I recently joined the Artist File of the Art and Architecture Integration Policy, a policy of the Quebec Ministry of Culture and Communications that allocates part of the budget (around 1 %) for construction or expansion of a government building or public place to the commission or purchase of artwork for these places. Quebec adopted this formidable measure back in 1961. Today, approximately 3 500 works of art steaming from this policy form a rich cultural heritage throughout the province. Now that I'm part of the 1 % artists pool, I can occasionally be called upon to submit works for subsidized architectural projects.
Public art often takes on monumental dimensions. The challenge is to create very large pieces that are both durable and virtually maintenance free. The vast majority of requests involve 3D sculptural works. Only about 10 % of projects incorporate photography.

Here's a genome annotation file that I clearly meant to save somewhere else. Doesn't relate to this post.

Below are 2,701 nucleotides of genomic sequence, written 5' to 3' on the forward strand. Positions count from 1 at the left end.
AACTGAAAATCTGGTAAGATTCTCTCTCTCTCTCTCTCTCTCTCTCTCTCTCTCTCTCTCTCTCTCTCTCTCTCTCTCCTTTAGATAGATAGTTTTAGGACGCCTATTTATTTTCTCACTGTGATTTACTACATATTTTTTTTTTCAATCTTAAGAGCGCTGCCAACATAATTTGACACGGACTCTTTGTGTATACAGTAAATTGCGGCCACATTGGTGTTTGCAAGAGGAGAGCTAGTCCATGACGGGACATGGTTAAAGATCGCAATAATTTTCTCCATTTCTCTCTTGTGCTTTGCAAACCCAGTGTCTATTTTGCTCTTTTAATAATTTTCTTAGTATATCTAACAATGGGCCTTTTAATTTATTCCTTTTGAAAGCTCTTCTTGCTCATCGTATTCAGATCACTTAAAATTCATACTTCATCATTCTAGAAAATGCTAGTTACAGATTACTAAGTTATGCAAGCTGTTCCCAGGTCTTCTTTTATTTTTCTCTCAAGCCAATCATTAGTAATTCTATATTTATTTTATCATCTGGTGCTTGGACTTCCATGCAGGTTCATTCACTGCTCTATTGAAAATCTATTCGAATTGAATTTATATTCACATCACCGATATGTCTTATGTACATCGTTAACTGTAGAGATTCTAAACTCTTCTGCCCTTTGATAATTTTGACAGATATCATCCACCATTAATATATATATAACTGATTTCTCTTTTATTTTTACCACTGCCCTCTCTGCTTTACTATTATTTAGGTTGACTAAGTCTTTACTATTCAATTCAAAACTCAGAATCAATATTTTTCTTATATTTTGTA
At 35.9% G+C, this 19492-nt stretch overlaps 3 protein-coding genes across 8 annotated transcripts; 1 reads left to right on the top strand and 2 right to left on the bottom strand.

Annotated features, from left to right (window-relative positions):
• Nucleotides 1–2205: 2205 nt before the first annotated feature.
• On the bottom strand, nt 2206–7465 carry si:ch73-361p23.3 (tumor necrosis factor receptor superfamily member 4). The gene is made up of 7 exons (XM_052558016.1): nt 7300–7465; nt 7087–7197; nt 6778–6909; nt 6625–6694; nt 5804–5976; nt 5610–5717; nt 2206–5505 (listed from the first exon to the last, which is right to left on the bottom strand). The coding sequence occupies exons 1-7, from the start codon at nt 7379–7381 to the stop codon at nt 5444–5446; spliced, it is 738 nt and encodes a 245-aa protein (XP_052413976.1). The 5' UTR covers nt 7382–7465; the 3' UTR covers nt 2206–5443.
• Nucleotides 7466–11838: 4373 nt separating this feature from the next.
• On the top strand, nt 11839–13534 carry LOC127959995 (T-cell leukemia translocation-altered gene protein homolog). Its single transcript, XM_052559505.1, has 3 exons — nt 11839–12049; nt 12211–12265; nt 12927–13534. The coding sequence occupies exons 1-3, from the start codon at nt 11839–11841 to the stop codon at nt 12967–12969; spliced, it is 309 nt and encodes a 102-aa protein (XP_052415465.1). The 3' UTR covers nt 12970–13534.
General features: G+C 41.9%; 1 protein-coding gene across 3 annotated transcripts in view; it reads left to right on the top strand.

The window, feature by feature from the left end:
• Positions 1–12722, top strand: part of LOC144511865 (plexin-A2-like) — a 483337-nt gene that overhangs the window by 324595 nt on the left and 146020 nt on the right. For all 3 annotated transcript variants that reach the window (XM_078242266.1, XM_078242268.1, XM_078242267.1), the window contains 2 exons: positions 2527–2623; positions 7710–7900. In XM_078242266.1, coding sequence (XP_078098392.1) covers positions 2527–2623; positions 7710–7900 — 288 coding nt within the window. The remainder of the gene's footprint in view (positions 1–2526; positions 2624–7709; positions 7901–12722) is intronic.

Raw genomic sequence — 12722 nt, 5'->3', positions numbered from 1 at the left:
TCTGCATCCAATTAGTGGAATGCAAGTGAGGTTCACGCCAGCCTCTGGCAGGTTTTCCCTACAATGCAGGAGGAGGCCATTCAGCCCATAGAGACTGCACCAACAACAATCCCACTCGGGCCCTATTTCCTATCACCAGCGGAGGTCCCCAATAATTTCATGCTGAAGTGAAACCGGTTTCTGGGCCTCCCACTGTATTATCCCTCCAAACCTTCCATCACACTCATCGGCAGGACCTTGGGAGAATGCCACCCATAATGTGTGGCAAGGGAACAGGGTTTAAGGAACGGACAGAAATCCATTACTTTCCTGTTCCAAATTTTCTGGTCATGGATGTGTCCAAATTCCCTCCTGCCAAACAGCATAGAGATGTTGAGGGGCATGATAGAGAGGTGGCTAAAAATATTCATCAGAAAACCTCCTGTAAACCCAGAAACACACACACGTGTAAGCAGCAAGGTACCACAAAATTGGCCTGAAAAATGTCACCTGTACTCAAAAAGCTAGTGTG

For each project, a committee invites between 3 and 5 artists to submit works. The selection process is like a contest with a jury that picks the wining art work.
Art at school
I received my fist notification to submit this winter. It was very exciting! I was asked to present a piece destined for a staircase in a Montreal elementary school. Since none of my picture files were large enough - the wall space to cover measured 2 meters by 2,5 meters -, I ended up hiring out a high-performance camera and organizing an outdoor photo shoot on my front lawn. Luckily there wasn't much snow and it wasn't too cold out, but it was still chilly for my young models, Inès and Nathan, who played along admirably.
In the end, my image wasn't chosen. Despite my disappointment, it was a great first experience. I hope I'll once again have the chance to participate in 1 % public art projects. After all, for an artist, what's better than having the opportunity to introduce art in people's everyday life?
Below are the mock-ups I created to give an idea of what my image would have looked like once installed in the space.